Senior Health and Fitness
Brain aging and memory loss were once thought to be irreversible. The old thinking was that once a brain cell died, it was gone forever. But new research shows that the memory and learning centers in the brain create new cells when required. One of the ways you can get the brain to create new cells is to challenge it by learning new things. If you continue learning new things throughout your life, you’re strengthening your brain, which may help stave off the effects of dementia.
Here are some ways to exercise your brain cells and keep your mind sharp.
Learn something new
Learning involves structural, chemical, and functional changes in your brain that can boost your brain health. So study a foreign language, learn to play a musical instrument, or read the newspaper or a good book. The greater the novelty and challenge, the larger the deposit in your brain reserves.
Start with something short, progressing to something a little more involved, such as all of the presidents of the United States, in chronological order. Create rhymes and patterns to strengthen your memory connections.
Okay, it’s time for some real talk! You’ve probably noticed that as you age, your body changes. Listen to advertisers and the media and you may become ashamed of some of these changes! To that, I say “Nonsense!”
Today, we’re talking about incontinence. This condition is quite common, especially among us ladies. But there’s many easy fixes that make this condition one that shouldn’t cause you any lasting concern. There are numerous devices and absorbent products on the market that allow you to lead a completely normal life.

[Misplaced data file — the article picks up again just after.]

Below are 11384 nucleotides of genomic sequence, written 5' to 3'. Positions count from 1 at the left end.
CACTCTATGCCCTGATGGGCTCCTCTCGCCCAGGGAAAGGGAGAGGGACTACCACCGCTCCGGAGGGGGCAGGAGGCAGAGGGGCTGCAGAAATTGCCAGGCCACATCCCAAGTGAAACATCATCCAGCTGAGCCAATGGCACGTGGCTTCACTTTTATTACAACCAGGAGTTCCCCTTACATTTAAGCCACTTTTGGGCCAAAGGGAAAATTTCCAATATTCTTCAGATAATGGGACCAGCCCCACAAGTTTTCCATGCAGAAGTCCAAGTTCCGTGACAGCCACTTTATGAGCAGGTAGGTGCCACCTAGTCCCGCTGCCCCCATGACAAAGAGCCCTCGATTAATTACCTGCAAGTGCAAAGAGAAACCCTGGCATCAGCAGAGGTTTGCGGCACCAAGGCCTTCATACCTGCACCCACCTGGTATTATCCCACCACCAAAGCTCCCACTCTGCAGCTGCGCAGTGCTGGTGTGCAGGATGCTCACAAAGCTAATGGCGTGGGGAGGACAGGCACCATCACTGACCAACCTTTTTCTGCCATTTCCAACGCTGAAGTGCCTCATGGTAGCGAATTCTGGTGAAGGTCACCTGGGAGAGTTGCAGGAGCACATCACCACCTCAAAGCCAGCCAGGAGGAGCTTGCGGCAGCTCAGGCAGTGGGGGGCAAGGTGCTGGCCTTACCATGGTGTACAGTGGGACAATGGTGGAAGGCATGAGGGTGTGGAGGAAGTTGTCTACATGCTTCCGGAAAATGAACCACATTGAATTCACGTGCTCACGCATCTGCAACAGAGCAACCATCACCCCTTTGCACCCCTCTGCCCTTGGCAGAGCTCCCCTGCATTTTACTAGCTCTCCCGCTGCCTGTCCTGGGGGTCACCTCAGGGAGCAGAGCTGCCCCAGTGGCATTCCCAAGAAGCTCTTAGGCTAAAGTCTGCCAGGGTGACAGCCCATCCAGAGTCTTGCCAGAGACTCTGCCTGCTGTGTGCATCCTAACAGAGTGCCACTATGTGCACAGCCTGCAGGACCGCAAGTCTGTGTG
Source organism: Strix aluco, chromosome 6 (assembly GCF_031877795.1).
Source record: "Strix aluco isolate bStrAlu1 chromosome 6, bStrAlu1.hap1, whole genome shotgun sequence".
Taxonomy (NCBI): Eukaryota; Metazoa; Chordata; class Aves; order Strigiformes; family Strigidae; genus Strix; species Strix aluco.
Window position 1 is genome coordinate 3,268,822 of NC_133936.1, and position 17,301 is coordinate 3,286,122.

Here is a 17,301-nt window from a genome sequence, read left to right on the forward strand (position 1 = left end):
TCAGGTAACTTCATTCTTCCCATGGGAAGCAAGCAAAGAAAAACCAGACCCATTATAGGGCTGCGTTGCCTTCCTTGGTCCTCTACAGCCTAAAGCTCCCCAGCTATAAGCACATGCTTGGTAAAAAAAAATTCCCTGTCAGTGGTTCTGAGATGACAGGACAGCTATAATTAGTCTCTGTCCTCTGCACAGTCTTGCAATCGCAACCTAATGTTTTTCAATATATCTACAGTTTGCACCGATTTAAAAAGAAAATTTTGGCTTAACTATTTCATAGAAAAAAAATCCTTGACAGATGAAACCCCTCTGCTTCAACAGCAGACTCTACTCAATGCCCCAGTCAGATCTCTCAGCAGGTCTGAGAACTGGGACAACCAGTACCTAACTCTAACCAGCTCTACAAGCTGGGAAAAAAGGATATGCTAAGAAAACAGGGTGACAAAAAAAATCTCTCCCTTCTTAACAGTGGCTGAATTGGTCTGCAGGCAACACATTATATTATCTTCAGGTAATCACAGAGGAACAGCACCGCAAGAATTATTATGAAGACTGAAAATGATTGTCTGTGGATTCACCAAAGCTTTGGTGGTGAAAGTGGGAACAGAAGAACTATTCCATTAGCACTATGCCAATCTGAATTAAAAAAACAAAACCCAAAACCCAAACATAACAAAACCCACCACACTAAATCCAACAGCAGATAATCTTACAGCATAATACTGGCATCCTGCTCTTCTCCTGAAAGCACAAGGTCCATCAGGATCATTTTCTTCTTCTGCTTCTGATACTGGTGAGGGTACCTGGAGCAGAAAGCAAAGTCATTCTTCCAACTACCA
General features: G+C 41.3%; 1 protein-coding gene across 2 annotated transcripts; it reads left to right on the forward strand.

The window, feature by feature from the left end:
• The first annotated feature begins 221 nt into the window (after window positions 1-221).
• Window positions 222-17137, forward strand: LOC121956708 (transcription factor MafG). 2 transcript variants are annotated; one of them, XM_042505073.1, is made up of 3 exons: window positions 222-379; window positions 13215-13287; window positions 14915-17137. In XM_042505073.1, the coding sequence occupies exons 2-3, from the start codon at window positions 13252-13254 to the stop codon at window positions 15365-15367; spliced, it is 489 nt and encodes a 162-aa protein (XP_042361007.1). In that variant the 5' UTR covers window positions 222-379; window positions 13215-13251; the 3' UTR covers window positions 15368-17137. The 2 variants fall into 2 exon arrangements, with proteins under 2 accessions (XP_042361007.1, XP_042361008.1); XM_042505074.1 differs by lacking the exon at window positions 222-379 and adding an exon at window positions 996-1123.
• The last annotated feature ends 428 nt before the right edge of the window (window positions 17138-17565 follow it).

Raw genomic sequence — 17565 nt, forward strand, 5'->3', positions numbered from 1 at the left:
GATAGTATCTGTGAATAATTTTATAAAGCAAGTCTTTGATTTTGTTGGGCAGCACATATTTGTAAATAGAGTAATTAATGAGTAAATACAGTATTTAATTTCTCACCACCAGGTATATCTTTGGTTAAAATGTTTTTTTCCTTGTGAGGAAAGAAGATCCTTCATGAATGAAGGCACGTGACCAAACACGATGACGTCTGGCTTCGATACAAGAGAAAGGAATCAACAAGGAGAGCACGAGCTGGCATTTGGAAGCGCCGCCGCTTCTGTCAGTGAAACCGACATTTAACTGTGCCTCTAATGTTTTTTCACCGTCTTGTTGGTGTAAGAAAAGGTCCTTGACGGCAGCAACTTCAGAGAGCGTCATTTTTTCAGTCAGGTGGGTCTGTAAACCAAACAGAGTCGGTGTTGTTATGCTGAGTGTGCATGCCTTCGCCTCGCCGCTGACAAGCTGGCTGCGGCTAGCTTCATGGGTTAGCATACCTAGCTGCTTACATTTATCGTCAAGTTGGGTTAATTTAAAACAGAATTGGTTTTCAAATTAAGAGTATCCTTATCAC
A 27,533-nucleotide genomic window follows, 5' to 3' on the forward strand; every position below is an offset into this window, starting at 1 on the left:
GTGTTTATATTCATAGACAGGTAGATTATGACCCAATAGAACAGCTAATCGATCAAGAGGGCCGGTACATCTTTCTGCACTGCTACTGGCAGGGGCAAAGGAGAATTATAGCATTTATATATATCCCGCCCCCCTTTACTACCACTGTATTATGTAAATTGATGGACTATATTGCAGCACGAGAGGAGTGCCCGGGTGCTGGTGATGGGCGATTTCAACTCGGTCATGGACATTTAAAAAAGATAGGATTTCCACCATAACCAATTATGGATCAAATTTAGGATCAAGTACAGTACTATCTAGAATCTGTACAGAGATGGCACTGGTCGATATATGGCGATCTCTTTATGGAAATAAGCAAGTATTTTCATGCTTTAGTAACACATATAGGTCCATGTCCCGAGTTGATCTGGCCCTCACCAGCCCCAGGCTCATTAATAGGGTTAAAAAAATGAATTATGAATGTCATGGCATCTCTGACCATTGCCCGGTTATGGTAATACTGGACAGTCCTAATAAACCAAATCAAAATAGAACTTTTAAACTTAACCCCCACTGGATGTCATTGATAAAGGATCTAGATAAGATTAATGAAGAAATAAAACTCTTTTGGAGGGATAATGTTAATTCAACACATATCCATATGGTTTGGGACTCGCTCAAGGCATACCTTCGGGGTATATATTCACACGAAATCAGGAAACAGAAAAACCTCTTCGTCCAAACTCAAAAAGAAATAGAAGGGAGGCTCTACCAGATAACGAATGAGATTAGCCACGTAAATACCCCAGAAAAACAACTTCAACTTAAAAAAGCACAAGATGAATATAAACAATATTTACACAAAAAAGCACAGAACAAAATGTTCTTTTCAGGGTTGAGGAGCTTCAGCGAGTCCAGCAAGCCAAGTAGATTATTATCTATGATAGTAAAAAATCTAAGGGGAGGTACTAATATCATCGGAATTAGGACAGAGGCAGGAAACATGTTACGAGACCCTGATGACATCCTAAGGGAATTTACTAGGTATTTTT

Here are some additional tips to help you help ease the symptoms of incontinence.
The heart is a hard-working muscle that operates 24/7. Healthy hearts support healthy living.
When any muscle outstrips its supply of oxygen, your body lets you know. The pain of a leg cramp or side stitch during a hard run has a purpose: it slows you down so the muscles can repay the oxygen debt.
The heart muscle also needs a steady flow of oxygen and nutrients. Angina is the pain announcing the heart has outstripped its own oxygen supply. If the oxygen flow is not restored in time, heart muscle dies, and we call it a heart attack. The health of the entire body is threatened if the heart cannot pump well.
Why should this ever happen? After all, the heart receives fully-oxygenated blood directly from the lungs. Why should there ever be a shortage of oxygen?
The answer is that the heart muscles do not have access to the oxygen in the blood inside the heart. The heart gets fed the same way the brain and the calf muscles and the stomach get their nutrition. Blood vessels branch off form the aorta--the main outflow vessel form the heart--and feed organs. Think of the roots of a tree.
As we age, one of the things we have to get used to is dealing with the grief of losing someone close to us. Losing someone you love is very painful. As a result, you’ll likely experience a vast array of emotions – from anger to profound sadness to complete numbness. These are normal reactions and you shouldn’t judge them. There is no right or wrong way to grieve. There are, however, healthy ways to cope with the pain you’re feeling and ways to starting healing.
Be gentle with yourself
Give yourself permission to be sad, frustrated or angry. You may go through a range of emotions, both positive and negative, perhaps at the same time. Let yourself feel them all to their fullest extent, knowing that they are all normal and healthy. It’s not uncommon, for instance, to feel love and anger at the same time.
Be prepared for the ups and downs
Grieving is an up-and-down process. One day, you may feel like your “old self,” the next, you may be not even feel like getting out of bed. The important thing is to not judge your emotions. Simply recognize you’re going through the normal process of grieving.